A Jewish advisee once told me his connection to his faith came foremost through food. No matter where he roams, the food upon the Shabbat table looks and tastes the same. He knows he has found his community whether or not he has previously eaten with the particular people.
I thought of him as I watched my husband mull the wine in advance of our annual neighborhood bash. One of the neighbors asked about the house drink. That would be my British husband’s aromatic brew. It is the common cup of our community’s gathering.
Some will hold a chalice during Hanukkah. Others will celebrate Christmas with a sip from a communion cup. Each steps into our kitchen to affirm commitment to a community born not of blood or of belief but from proximity. We watch out for one another’s progeny, pets, plants, and post. If one falls ill the others rise to fill the gaps s/he leaves in our little world until the crisis has passed.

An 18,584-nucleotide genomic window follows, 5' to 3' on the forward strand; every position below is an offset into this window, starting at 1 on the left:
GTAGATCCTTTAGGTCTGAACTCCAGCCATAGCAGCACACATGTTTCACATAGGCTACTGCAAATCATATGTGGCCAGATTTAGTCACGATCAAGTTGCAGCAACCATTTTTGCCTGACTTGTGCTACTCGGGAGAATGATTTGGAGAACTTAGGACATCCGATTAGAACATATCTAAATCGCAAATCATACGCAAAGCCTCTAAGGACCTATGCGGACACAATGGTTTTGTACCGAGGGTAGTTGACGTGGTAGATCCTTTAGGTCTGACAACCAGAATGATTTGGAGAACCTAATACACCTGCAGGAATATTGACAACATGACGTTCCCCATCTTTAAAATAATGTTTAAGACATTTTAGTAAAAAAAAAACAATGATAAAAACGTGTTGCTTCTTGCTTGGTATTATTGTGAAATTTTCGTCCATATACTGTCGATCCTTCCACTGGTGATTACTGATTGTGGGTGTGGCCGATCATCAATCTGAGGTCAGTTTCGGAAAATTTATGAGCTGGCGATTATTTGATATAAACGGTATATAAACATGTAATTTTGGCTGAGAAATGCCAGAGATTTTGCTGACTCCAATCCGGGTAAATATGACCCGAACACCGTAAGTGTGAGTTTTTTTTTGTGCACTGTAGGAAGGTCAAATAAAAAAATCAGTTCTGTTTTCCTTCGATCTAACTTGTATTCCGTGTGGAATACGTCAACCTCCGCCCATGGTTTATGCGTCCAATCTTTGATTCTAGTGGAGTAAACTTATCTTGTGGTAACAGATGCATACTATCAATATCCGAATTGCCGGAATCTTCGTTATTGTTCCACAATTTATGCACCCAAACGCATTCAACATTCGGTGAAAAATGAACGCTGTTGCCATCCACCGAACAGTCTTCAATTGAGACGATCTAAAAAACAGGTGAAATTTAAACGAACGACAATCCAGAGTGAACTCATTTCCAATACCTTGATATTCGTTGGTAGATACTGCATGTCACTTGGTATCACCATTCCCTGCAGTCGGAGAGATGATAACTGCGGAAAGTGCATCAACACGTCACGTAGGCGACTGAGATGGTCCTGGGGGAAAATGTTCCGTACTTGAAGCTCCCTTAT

This year that little world expanded in an unexpected way. We had too much. Twice as much to be exact. In a fit of Midwestern fear about under-feeding, we ordered two of everything when we needed one. The only fear greater than that of running-out is of waste. No church or synagogue would take my call or my food on Sunday morning. The YMCA, however, greeted me and my platters with great glee. 177 hungry men we drinkers from the common cup have never seen but belong nonetheless to our community dined from our communal platter last Sunday lunchtime. That shared feast, which crossed all boundaries – religion, race, class, and so much more, meant more.
We expect to share a feast with friends and family. We should expect to share with the strangers in our midst. Sunday, I found how difficult it can be to find those whose pain we wish away. I never saw a face. I take on trust that our communal bounty fed anonymous bodies and souls. Although unnamed and unseen, they remain with me, and I hope with you, throughout the holidays.